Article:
Leaders at the Port of San Diego will vote today whether to censure Vice Chair Commissioner Sandy Naranjo based on allegations that she refused to disclose financial information and mistreated a port employee.
The action would effectively remove Naranjo from her position of leadership as vice chair. She would remain a commissioner.
An official censure is an action politically-appointed boards can take to show disapproval and distance themselves from the behaviors of members. She’s accused of refusing to quickly turn financial disclosure information over to the Port in a timely manner, which allegedly delayed the Port’s ability to take action on some contracts, according to a report.
The report alleges that Naranjo “retaliated” against a district employee whose job it was to collect that financial information.
Related: The Port is also wrangling with other trouble after its CEO Joe Stuyvesant was abruptly placed on administrative leave, as Axios San Diego reported. Naranjo recused herself from the board’s closed discussion on the matter after being advised that she may have been a witness to some of the events being discussed.
Coronado Mayor Talks State Housing Laws, Affordable Housing
Over the weekend, during a housing panel at Politifest, Coronado Mayor Richard Bailey talked about the city’s failure to comply with state affordable housing laws.
Bailey and Attorney General Rob Bonta, who joined in on VOSD’s live podcast, said Coronado is very close to coming into compliance with state law – like in a matter of weeks.
Our Tigist Layne moderated the panel that Bailey was on, called Sacramento v. Small Cities: The Housing Battle. He responded to her questions about Coronado’s history of defying state housing laws, housing affordability and more.
Environment Report: The Fist Bump Seen ‘Round Politifest
The San Diego County Water Authority and the Metropolitan Water District of Southern California have traditionally had beef on many fronts. But their new leaders bumped fists on stage at our annual policy summit Politifest.
That’s quite a change. One former Water Authority leader called the agencies’ relationship like, “a bad marriage, we can’t seem to fix it.”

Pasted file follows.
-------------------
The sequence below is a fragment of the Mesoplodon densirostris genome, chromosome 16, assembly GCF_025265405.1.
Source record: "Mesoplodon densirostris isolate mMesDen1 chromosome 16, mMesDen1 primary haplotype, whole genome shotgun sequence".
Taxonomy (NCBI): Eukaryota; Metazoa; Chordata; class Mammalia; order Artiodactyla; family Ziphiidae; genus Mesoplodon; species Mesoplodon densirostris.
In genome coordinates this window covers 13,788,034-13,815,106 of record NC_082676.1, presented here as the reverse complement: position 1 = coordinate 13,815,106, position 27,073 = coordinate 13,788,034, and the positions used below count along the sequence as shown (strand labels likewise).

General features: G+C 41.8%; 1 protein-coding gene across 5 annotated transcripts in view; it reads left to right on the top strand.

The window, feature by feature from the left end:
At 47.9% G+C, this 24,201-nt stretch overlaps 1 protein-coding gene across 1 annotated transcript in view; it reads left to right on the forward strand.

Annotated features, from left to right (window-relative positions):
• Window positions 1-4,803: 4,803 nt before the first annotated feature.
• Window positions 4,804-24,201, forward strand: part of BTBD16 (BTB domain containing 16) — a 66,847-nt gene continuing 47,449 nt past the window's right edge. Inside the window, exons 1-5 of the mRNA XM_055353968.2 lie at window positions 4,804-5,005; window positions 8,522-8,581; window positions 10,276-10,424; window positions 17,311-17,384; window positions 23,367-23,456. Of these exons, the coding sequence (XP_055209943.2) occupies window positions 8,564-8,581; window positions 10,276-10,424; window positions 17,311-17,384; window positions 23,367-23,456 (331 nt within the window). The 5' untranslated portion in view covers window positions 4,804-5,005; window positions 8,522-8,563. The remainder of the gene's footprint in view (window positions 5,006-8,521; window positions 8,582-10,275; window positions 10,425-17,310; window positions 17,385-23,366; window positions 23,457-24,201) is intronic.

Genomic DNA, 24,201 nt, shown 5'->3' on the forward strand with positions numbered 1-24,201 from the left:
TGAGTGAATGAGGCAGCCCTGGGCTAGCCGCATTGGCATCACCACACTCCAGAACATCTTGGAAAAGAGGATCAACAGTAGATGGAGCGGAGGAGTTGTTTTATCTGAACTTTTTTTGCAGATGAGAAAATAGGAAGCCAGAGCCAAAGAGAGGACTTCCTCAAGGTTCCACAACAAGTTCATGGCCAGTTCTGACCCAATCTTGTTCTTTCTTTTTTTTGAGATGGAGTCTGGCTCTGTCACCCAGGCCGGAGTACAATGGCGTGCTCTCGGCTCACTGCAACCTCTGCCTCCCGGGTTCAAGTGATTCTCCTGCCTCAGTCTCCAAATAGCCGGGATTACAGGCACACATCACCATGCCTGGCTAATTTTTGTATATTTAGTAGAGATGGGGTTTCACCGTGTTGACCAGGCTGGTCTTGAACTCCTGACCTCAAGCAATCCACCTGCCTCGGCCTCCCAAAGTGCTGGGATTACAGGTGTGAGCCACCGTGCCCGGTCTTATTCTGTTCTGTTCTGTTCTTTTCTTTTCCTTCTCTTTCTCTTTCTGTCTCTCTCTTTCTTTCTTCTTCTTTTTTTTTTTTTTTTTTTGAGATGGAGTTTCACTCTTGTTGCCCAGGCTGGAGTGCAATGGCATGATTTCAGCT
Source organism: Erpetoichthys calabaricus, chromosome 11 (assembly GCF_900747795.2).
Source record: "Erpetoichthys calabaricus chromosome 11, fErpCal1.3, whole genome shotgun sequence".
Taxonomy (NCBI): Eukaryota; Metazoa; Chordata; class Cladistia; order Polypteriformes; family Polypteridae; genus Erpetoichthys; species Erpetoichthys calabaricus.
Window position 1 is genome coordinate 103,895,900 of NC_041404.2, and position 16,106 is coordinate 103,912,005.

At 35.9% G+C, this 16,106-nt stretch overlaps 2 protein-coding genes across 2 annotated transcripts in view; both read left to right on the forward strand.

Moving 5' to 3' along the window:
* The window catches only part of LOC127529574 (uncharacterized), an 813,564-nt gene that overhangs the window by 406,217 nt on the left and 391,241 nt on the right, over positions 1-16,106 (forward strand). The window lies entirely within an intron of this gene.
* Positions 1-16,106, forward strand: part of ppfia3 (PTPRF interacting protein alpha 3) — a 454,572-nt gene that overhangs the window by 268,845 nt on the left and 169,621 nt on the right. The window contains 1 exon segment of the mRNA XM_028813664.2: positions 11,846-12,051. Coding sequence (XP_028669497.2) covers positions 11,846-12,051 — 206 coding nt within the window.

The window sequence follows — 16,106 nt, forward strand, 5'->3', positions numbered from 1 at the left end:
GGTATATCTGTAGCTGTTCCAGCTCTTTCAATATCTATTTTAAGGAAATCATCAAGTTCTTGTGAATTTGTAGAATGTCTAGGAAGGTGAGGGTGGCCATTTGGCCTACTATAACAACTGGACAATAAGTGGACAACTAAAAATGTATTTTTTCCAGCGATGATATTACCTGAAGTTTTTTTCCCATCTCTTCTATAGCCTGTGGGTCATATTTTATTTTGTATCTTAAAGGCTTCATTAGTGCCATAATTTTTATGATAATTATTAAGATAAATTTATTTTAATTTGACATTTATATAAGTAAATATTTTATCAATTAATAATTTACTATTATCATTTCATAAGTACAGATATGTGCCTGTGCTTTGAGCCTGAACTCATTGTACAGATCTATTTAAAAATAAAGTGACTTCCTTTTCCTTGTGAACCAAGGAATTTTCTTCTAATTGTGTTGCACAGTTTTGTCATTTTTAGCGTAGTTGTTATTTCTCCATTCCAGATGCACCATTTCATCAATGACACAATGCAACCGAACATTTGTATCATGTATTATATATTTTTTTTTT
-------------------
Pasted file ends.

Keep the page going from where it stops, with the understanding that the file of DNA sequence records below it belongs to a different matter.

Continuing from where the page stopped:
In the latest Environment Report, our MacKenzie Elmer explains why that fist bump was so important.
In Other News
- In a new opinion piece for Voice of San Diego, Heather Ferbert, chief deputy city attorney for the city of San Diego and candidate for San Diego City Attorney, explains why she thinks a proposal to divide the city attorney job is harmful. (Voice of San Diego)
- New research suggests that little, if any, sand flows south from Oceanside to Carlsbad, challenging previous notions that sand always flows south. Carlsbad and Oceanside are among many coastal cities losing sand at alarming rates, and these new findings could change how coastal leaders approach the costly and complex problem. (Union-Tribune)
- Ballots are on their way to registered voters in the 4th Supervisorial District, Chula Vista, Fallbrook Public Utility District and Rainbow Municipal Water District for the Nov. 7 special election. The District 4 Supervisor election will fill Nathan Fletcher’s vacant seat. Voters in Chula Vista will fill the vacant seat for city attorney and voters living in the Fallbrook Public Utility District and Rainbow Municipal Water District will vote on a measure to detach from the San Diego County water authority. (KPBS)
- A county program launched in April 2022 has provided attorneys at no cost to nearly 800 immigrants facing deportation. A new report examining the program’s first 15 months shows a growing rate of success for immigrants facing deportation, but it has also drawn a new wave of criticism from a couple County Supervisors who say it’s a misuse of county funds. (Union-Tribune)
The Morning Report was written by MacKenzie Elmer, Andrea Lopez-Villafaña and Tigist Layne. It was edited by Scott Lewis.